The Elder who I had worked with this week walked over and began scrolling through the forms.

It wasn’t there.

A simple setting in Church Community Builder: the box next to ‘display on list of forms’ had not been checked.

I apologized. I could not believe that I had overlooked that last step.

And he looked at me and said, “it’s fine.”

No. It’s not fine.

I asked him to send a text or email to remind me to make the correction.

I decided then and there to stop saying, “it’s fine” when it really isn’t.

It’s time to tackle issues, address problems, fix things that are broken, and work better, smarter, and harder today than we did yesterday.

The next time you hear me say, “it’s fine,” it really will be.

Making Someone Else Famous

stage tech

This week I got to help our Lead Pastor with something.

He’s also my boss, so I hope I’ve helped him with many things this week.

But this particular thing  was pretty darn cool and he was happy with the process.

I’m being purposely cryptic because there are a few other people I hope get credit for the final product.

There are a few books that sit near the top of my all-time favorites:

Who’s Holding Your Ladder

How To Lead When You’re Not In Charge

Leading From The Second Chair

Do you detect a theme?

God’s given me a few gifts. Over the years, he’s put people in my life to help me find the place where ability, affinity, and affirmation all meet together.

Every day, He’s providing opportunities to help me become more like His son, Jesus.

In using my gifts, talents, and abilities to serve others, I get to help make other people famous.

How do you feel when someone else gets credit for something you did?

If you’re honest, you probably get a twinge of jealousy.

For me, it’s the exact opposite.

God knows what I do.

I have a small circle of trustworthy people who speak into my life and know what I do.

But I hope a majority of people never know.

God has called me to use my gifts and talents to make someone else famous: Him.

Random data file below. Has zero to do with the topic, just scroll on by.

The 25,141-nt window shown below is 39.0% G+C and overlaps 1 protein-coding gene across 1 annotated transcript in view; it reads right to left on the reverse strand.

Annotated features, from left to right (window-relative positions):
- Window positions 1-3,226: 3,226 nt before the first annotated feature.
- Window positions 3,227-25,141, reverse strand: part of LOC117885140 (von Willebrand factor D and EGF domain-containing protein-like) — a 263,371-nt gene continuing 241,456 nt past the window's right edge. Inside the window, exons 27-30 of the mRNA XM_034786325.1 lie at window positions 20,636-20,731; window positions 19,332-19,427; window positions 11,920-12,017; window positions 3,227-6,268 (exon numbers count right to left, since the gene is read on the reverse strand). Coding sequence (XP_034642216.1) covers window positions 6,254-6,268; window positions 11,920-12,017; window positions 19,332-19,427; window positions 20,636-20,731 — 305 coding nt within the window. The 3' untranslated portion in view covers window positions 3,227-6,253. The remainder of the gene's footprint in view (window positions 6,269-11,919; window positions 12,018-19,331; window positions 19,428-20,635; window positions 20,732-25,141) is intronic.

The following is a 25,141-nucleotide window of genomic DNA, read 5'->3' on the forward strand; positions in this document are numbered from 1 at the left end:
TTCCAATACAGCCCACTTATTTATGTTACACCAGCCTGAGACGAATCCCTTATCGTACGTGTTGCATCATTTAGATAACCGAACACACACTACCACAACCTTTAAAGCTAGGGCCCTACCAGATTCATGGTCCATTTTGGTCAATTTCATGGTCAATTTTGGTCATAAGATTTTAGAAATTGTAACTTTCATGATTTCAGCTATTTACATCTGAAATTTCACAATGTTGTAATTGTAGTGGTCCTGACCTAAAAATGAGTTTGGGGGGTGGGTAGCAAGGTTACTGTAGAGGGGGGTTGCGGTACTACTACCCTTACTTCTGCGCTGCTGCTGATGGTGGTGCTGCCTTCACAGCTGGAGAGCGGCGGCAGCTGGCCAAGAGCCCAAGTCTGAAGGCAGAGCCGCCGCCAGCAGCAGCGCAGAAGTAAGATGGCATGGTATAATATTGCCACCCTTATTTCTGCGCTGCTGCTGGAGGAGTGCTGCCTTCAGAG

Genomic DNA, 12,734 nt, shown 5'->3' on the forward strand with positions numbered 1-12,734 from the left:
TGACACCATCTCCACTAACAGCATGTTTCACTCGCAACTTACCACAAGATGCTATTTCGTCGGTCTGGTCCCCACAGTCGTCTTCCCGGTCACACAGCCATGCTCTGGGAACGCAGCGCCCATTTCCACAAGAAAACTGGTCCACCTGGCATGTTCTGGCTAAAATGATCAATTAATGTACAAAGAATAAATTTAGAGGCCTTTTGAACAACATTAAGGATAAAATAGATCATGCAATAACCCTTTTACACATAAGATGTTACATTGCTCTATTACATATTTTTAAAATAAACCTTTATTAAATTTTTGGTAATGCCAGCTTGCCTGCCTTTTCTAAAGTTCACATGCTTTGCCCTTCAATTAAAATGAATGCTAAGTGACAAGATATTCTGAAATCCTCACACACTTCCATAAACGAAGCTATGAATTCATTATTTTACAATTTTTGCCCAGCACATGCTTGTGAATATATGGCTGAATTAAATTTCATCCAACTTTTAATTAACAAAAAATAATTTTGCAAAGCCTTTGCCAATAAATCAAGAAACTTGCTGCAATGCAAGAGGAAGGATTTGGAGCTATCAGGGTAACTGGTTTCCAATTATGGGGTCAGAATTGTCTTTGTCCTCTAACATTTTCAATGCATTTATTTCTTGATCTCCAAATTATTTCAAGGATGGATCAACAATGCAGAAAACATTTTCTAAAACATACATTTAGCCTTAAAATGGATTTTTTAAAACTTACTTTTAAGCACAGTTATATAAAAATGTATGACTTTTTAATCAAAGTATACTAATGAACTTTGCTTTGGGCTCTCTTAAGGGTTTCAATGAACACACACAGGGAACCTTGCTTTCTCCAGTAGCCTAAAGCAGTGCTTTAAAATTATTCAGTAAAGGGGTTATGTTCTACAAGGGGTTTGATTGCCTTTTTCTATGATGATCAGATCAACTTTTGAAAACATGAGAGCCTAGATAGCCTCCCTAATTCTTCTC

Discomfort

man on crutches

Yesterday I was talking with a friend. Her church had recently implemented a First Time Guest tent – outside the building. At their church, it’s a place where first time guests go, receive a gift, and meet someone who can answer questions and take them to another destination – the worship center, children’s check-in, etc.

They moved their Next Steps desk inside the building to a corner that’s quiet – which lends itself to easier conversation.

The changes they made are nothing new. Many churches across the country have similar designs.

However, her executive team gave her an argument, “we want our volunteers to be comfortable.”

I gave her a counter argument: was Jesus comfortable when he was hanging on a cross?

What we really want to do is equip our volunteers to do the job they’ve been called to do.

So, let’s take a step back and look at volunteer recruitment and WHY we volunteer.

I love our church. I’m grateful to be where I am. Most aspects of my job I get paid to do. There are other things I willingly do as a volunteer. Among my counterparts at other churches, this is common.

I volunteer in these areas out of obedience to God. I don’t do it out of guilt, or to fill a void. I do it because God has called me to do it. God has never promised His calling will be easy. He did promise it would be worth it.

If I were to volunteer in any other area, that area would suffer. (Ask me sometime about my brief stint in pre-school and children’s ministry.)

As part of serving God, there have been sacrifices and discomfort. I’ve sacrificed financially, I’ve sacrificed time with my family, I’ve been cold, hot, hungry, wet, and uncaffeinated.

But I’ve never been hanging on a cross.

 

Rewind: A Recap

repeat remote rewind

A few weeks ago, I had the chance to lead Digital Bootcamp for my friend, Tom Pounder. Tom decided to have me revisit an article I wrote over a year ago for another friend of ours, Kenny Jahng.

I talked about using all of our digital assets to get people connected to, and assimilated into, the life of our church . But not just to church – we’re getting them connected to Jesus.

Here’s a recap:

Make sure your digital first impressions match what people will experience at church. If your church is fun and high energy, reflect that on your social media and your web site. If your church is a little more traditional, reflect that. Make sure you listen to each sermon and let your Lead Pastor set the tone for what you’re doing.